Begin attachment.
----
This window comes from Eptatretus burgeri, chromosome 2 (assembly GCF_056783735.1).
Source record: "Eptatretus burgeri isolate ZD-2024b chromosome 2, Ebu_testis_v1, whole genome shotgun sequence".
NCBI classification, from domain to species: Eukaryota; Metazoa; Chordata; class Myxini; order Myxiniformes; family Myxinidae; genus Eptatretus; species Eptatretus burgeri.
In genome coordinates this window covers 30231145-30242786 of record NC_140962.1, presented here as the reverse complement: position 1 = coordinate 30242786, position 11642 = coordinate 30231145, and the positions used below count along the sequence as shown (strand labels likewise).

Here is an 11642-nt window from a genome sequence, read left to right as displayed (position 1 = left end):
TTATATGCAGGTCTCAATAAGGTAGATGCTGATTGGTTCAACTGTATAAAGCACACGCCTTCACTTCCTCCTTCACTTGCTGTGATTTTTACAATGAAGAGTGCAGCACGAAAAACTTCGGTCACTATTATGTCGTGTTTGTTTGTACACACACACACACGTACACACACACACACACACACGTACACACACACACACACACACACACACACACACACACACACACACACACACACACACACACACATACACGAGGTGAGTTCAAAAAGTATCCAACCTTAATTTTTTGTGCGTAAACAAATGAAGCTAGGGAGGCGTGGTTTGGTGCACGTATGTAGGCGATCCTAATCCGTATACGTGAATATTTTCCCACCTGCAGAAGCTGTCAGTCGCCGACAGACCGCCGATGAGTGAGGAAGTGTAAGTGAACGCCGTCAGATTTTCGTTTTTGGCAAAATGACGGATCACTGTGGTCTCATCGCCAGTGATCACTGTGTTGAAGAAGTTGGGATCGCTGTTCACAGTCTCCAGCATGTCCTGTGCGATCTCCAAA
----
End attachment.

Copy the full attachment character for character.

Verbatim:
This window comes from Eptatretus burgeri, chromosome 2 (assembly GCF_056783735.1).
Source record: "Eptatretus burgeri isolate ZD-2024b chromosome 2, Ebu_testis_v1, whole genome shotgun sequence".
NCBI classification, from domain to species: Eukaryota; Metazoa; Chordata; class Myxini; order Myxiniformes; family Myxinidae; genus Eptatretus; species Eptatretus burgeri.
In genome coordinates this window covers 30231145-30242786 of record NC_140962.1, presented here as the reverse complement: position 1 = coordinate 30242786, position 11642 = coordinate 30231145, and the positions used below count along the sequence as shown (strand labels likewise).

Here is an 11642-nt window from a genome sequence, read left to right as displayed (position 1 = left end):
TTATATGCAGGTCTCAATAAGGTAGATGCTGATTGGTTCAACTGTATAAAGCACACGCCTTCACTTCCTCCTTCACTTGCTGTGATTTTTACAATGAAGAGTGCAGCACGAAAAACTTCGGTCACTATTATGTCGTGTTTGTTTGTACACACACACACACGTACACACACACACACACACACGTACACACACACACACACACACACACACACACACACACACACACACACACACACACACACACACATACACGAGGTGAGTTCAAAAAGTATCCAACCTTAATTTTTTGTGCGTAAACAAATGAAGCTAGGGAGGCGTGGTTTGGTGCACGTATGTAGGCGATCCTAATCCGTATACGTGAATATTTTCCCACCTGCAGAAGCTGTCAGTCGCCGACAGACCGCCGATGAGTGAGGAAGTGTAAGTGAACGCCGTCAGATTTTCGTTTTTGGCAAAATGACGGATCACTGTGGTCTCATCGCCAGTGATCACTGTGTTGAAGAAGTTGGGATCGCTGTTCACAGTCTCCAGCATGTCCTGTGCGATCTCCAAA